Number and Terms of Office of Directors

We currently have two members of our board of directors. Our board of directors is divided into two classes with only one class of directors being elected in each year and each class serving a two-year term. The term of office of the first class of directors, consisting of Philip Wagenheim, will expire at the first annual meeting of stockholders. The term of office of the second class of directors, consisting of Michael Rapp, will expire at the second annual meeting of stockholders. These individuals will play a key role in identifying and evaluating prospective acquisition candidates, selecting the target business, and structuring, negotiating and consummating our initial business transaction. Collectively, through their positions described above, our directors have extensive experience in the private equity businesses.

We do not currently intend to hold an annual meeting of stockholders until after we consummate our initial business transaction, and thus may not be in compliance with Section 211(b) of the Delaware General Corporation Law. Therefore, if our stockholders want us to hold an annual meeting prior to our consummation of an initial business transaction, they may attempt to force us to hold one by submitting an application to the Delaware Court of Chancery in accordance with Section 211(c) of the Delaware General Corporation Law.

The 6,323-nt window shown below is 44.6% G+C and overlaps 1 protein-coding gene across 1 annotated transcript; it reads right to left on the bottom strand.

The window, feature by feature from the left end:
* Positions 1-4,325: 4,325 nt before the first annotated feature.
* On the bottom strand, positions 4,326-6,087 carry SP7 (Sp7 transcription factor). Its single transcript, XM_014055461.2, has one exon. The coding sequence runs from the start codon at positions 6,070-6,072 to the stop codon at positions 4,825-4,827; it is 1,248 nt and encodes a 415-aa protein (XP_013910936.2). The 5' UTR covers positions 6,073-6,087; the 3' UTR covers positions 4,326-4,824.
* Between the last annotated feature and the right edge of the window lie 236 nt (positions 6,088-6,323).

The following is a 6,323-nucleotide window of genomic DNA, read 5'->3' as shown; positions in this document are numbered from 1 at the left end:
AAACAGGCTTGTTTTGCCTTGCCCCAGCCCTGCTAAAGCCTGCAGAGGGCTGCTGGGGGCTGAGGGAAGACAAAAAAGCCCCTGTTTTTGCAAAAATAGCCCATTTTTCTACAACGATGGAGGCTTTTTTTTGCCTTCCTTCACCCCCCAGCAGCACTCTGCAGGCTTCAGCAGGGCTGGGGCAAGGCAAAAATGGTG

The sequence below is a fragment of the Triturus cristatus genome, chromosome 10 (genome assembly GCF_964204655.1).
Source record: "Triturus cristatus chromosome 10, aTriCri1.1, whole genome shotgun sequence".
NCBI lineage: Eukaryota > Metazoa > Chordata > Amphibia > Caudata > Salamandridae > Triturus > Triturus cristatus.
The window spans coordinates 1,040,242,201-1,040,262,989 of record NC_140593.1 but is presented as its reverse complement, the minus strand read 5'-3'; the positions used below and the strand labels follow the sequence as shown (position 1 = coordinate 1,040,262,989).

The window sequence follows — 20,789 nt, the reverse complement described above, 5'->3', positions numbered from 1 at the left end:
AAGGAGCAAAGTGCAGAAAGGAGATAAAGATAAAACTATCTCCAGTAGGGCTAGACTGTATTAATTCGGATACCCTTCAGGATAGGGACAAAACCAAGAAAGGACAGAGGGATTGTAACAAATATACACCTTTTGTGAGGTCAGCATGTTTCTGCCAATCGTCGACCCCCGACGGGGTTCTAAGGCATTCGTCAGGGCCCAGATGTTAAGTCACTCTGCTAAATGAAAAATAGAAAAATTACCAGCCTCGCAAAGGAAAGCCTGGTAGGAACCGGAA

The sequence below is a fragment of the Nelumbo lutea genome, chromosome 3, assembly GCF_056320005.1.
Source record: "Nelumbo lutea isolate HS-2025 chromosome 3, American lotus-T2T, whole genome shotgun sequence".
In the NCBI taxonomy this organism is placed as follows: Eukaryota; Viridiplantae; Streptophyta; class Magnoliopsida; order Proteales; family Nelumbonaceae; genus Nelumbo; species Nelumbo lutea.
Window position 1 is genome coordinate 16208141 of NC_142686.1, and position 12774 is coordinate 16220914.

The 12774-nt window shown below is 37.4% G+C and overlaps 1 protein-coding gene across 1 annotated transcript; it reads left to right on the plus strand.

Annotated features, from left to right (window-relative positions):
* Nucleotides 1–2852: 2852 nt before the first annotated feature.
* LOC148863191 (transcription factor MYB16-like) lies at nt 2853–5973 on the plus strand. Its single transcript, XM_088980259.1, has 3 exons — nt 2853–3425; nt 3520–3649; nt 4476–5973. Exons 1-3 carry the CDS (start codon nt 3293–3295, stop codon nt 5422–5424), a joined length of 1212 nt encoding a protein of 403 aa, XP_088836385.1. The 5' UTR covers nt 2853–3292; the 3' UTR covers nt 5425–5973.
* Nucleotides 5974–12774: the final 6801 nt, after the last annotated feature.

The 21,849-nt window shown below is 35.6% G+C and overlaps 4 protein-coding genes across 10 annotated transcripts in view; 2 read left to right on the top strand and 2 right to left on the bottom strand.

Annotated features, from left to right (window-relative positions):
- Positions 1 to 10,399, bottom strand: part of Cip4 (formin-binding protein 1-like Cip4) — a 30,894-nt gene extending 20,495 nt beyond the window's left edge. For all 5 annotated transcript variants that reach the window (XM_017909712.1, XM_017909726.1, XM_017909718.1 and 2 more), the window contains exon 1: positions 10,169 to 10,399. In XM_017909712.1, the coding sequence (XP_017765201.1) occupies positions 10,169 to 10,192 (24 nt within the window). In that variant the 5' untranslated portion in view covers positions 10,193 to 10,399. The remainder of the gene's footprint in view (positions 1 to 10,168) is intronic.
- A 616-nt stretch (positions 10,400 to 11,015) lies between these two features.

Director Independence

Since our securities are quoted on OTC Markets, we do not intend to establish a board of directors comprised of a majority of independent directors until after we consummate our initial business transaction.

Board Committees

Our board of directors intends to establish an audit committee and a compensation committee upon consummation of our initial business transaction. At that time, our board of directors intends to adopt charters for these committees. Prior to such time, we do not intend to establish either one. Accordingly, there will not be a separate committee comprised of some members of our board of directors with specialized accounting and financial knowledge to meet, analyze and discuss solely financial matters concerning prospective target businesses. Our whole board of directors acts as the audit committee. We do not believe a compensation committee is necessary prior to our initial business transaction as there will be no salary, fees or other compensation being paid to our officers or directors prior to our initial business transaction other than as disclosed in this Annual Report.

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Code of Conduct

We have adopted a code of conduct and ethics applicable to our directors, officers and employees in accordance with applicable federal securities laws.

Conflicts of Interest

Investors in our company should also be aware of the following potential conflicts of interest:

None of our officers or directors is required to commit his full time to our affairs and, accordingly, each may have conflicts of interest in allocating his time among various business activities. None of our other initial stockholders are obligated to commit any time to our affairs.
Our officers and directors are affiliated with other entities, and hold positions in such entities that give rise to fiduciary and similar duties to such other entities. Accordingly, our officers and directors may have conflicts of interest in determining to which entity a particular business opportunity should be presented. Such officers and directors may become subject to conflicts of interest regarding us and other business ventures in which they may be involved, which conflicts may have an adverse effect on our ability to consummate an initial business transaction.